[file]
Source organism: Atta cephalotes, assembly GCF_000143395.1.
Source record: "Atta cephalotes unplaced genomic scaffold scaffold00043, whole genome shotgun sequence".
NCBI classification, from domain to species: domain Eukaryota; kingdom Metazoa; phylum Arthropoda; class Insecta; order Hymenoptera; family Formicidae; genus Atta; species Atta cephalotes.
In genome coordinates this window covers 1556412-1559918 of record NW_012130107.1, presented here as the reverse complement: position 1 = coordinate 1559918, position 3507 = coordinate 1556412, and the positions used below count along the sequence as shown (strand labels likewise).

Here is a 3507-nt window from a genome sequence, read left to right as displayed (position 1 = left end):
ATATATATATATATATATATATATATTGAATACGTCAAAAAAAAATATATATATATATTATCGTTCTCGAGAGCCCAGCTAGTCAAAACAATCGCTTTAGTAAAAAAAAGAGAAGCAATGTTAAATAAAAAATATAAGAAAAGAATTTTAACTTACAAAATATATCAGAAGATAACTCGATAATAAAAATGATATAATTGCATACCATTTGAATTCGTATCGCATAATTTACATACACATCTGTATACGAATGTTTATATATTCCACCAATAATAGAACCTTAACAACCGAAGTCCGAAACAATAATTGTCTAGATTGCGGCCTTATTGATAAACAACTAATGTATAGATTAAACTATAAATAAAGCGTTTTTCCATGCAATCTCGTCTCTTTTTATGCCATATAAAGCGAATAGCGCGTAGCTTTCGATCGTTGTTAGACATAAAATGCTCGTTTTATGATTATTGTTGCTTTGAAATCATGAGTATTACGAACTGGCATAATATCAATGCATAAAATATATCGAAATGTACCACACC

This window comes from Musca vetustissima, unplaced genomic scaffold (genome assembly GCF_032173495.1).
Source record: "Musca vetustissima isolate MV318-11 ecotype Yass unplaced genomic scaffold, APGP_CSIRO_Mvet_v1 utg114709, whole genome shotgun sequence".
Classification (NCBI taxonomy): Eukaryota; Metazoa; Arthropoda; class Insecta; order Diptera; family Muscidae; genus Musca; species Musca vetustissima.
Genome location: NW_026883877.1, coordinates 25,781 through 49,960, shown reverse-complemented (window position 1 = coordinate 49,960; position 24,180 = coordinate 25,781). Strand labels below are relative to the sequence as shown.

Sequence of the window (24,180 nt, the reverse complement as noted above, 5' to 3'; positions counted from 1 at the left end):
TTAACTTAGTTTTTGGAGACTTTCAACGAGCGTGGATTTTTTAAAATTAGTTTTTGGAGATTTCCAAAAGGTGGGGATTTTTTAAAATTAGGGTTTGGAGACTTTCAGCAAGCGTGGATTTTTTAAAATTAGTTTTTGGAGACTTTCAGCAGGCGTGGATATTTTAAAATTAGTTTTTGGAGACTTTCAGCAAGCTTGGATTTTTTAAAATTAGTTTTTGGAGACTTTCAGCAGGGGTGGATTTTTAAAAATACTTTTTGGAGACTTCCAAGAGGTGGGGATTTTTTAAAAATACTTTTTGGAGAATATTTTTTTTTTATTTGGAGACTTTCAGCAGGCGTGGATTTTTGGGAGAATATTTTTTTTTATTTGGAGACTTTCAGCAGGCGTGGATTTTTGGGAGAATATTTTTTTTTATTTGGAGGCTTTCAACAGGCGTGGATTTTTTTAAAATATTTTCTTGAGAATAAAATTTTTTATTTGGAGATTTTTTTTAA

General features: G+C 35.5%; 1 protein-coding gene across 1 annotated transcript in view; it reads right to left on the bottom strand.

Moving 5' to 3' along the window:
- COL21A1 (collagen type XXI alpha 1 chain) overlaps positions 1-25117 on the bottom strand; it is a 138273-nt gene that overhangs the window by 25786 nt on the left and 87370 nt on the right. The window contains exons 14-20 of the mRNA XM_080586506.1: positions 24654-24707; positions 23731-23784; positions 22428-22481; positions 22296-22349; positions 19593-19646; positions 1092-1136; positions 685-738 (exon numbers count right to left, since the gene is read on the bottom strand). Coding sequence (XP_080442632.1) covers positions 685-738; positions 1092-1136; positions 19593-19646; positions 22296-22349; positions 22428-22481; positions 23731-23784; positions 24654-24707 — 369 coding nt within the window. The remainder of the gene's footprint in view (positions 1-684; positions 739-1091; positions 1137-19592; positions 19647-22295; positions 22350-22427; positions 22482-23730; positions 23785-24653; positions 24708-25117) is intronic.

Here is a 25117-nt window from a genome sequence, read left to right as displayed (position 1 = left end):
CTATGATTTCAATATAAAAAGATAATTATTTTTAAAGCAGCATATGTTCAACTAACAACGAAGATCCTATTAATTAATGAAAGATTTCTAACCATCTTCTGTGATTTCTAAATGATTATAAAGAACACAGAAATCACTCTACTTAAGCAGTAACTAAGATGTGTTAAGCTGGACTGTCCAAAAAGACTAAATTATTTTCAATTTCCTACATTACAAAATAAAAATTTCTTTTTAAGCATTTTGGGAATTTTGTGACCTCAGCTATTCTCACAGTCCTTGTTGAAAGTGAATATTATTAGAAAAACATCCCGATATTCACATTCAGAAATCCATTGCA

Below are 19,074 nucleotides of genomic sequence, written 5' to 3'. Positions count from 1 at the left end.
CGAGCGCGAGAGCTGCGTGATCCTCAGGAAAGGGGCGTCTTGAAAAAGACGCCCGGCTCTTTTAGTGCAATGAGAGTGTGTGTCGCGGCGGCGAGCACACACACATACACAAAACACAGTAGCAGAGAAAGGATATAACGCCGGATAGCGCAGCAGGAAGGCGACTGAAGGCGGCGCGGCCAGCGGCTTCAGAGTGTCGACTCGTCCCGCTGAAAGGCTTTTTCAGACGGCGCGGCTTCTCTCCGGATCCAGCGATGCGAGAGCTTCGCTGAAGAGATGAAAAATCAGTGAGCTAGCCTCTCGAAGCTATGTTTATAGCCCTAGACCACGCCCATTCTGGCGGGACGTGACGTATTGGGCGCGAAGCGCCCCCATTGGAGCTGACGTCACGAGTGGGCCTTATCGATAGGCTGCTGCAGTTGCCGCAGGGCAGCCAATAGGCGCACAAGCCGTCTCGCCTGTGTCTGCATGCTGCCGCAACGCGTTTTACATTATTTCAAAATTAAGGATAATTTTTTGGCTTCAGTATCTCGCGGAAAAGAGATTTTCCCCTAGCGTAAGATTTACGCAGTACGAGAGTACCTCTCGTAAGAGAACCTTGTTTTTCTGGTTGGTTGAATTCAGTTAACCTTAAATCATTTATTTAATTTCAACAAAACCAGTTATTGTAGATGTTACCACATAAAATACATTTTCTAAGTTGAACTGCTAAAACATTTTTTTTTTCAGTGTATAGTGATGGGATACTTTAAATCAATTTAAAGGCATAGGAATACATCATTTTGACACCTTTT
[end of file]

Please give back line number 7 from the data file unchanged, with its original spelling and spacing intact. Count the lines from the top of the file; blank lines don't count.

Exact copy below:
This window comes from Musca vetustissima, unplaced genomic scaffold (genome assembly GCF_032173495.1).